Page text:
Author Topic: F-35 Lightning II and F-22 Raptor Flying Together  (Read 2486 times)

Ayoshi

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F-35 Lightning II and F-22 Raptor Flying Together
« on: October 09, 2016, 07:03:48 PM »
F-22s and F-35s Fly First Operational Integration Training Missions


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F-22 Raptors from the 94th Fighter Squadron, Joint Base Langley-Eustis, Va. and F-35 Lightening IIs from the 58th Fighter Squadron, Eglin Air Force Base, Fla. fly in formation over the Eglin Training Range after completing an integration training mission Nov. 5, 2014. F-35s and F-22 Raptors integrated throughout four missions to fight against T-38 Talons to improve employment of fifth generation aircraft. (U.S. Air Force photo/Master Sgt. Shane A. Cuomo)
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Photo: Defense Tech (November 18, 2014)

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F-35 Lightning II and F-22 Raptor Flying Together (YouTube Videos):

https://www.youtube.com/watch?v=UDupbNrpEfE

https://www.youtube.com/watch?v=9n2q8C5BWm4
« Last Edit: October 09, 2016, 07:08:56 PM by Ayoshi »

Ayoshi

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Re: F-35 Lightning II and F-22 Raptor Flying Together
« Reply #1 on: August 31, 2017, 04:24:39 PM »
Related...

Northrop’s fix for F-35 and F-22 communications problem involves Global Hawk drones | Defense news - August 23
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The U.S. Air Force’s two most advanced fighter jets, the F-35 and F-22, cannot currently transmit and receive information between each other because both use different secure data links: the Multifunction Advanced Data Link, or MADL, on the F-35; and the Intra-Flight Data Link, or IFDL, on the F-22. Both MADL and IFDL allow for stealthy communication that has a low probability of detection, but that information cannot be transferred to aircraft using different waveforms.

Northrop’s proposed fix involves integrating its Freedom 550 radio aboard the RQ-4 Global Hawk UAV — which is already used as a communications node in the Middle East and elsewhere — thus providing a near-term way to allow both jets to talk to each other, said Mike Lyons, the company’s head of Global Hawk business development.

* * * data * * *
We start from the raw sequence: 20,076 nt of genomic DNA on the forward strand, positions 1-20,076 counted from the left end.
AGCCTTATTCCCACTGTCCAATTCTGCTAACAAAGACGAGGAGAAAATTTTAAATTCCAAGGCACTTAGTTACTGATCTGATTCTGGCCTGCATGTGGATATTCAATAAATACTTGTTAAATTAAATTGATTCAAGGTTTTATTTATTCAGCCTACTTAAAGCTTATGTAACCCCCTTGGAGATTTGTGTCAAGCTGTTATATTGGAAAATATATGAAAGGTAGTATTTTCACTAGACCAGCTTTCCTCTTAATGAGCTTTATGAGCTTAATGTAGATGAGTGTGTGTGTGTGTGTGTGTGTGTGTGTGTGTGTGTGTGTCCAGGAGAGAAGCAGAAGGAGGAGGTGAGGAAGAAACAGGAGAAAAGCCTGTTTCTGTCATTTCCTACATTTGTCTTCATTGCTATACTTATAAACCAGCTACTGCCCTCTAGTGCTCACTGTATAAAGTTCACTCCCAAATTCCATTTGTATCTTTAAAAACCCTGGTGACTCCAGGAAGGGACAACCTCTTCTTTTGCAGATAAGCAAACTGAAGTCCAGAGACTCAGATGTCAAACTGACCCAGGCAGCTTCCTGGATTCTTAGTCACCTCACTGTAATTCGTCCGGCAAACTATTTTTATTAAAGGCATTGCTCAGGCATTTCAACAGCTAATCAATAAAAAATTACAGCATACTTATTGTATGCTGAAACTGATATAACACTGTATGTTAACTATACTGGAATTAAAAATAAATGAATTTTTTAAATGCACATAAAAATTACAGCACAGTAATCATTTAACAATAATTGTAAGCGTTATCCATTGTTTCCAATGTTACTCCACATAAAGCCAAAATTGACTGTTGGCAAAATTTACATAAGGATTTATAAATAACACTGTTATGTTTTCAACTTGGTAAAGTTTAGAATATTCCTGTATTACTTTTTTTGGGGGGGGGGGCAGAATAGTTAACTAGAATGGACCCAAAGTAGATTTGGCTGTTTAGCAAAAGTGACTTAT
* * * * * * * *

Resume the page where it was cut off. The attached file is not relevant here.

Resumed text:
“We’ve got a solution that we’ve identified and made a pitch to the Air Force. We’re just waiting for the requirements to basically say: ‘Go do [that],’ ” he said during an interview at Northrop’s facilities in Palmdale, California.

The F-35 and F-22’s inability to share data with each other has been a longstanding issue that the Air Force has been grappling with for some time. At one point, the service planned to retrofit its F-22s with MADL, but the program was canceled early this decade. However, as the F-35 becomes a more substantial part of the Air Force’s inventory, finding a communications gateway between fifth- and fourth-generation fighters is becoming a bigger priority.


Ayoshi

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Re: F-35 Lightning II and F-22 Raptor Flying Together
« Reply #2 on: September 27, 2017, 02:14:13 AM »
ADEX 2017: USAF to demonstrate stealth platforms | Air Recognition - 22 September 2017
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The U.S. forces plan to send its F-22 and F-35A stealth fighter jets to a South Korean air show set to be held next month, local media outlets reported Tuesday citing Seoul's defense ministry. The Seoul International Aerospace & Defense Exhibition, called ADEX, for 2017 is slated to be held from Oct. 17 to Oct. 22 at the Seoul Air Base in Seongnam city, south of the capital.

State-of-the-art combat planes will participate in the biennial air show, including F-22 Raptor and F-35A Lightening II fighter jets.



F-35 Lightning II, assigned to the 6th Weapons Squadron, at Nellis Air Force Base, Nevada, and F-22 Raptors fighter jets, assigned to the 433rd Weapons Squadron, at Nellis AFB, Nevada, fly in formation over the Nevada Test and Training Range July 10, 2017 (Credit: U.S. Air Force/Staff Sgt. Daryn Murphy)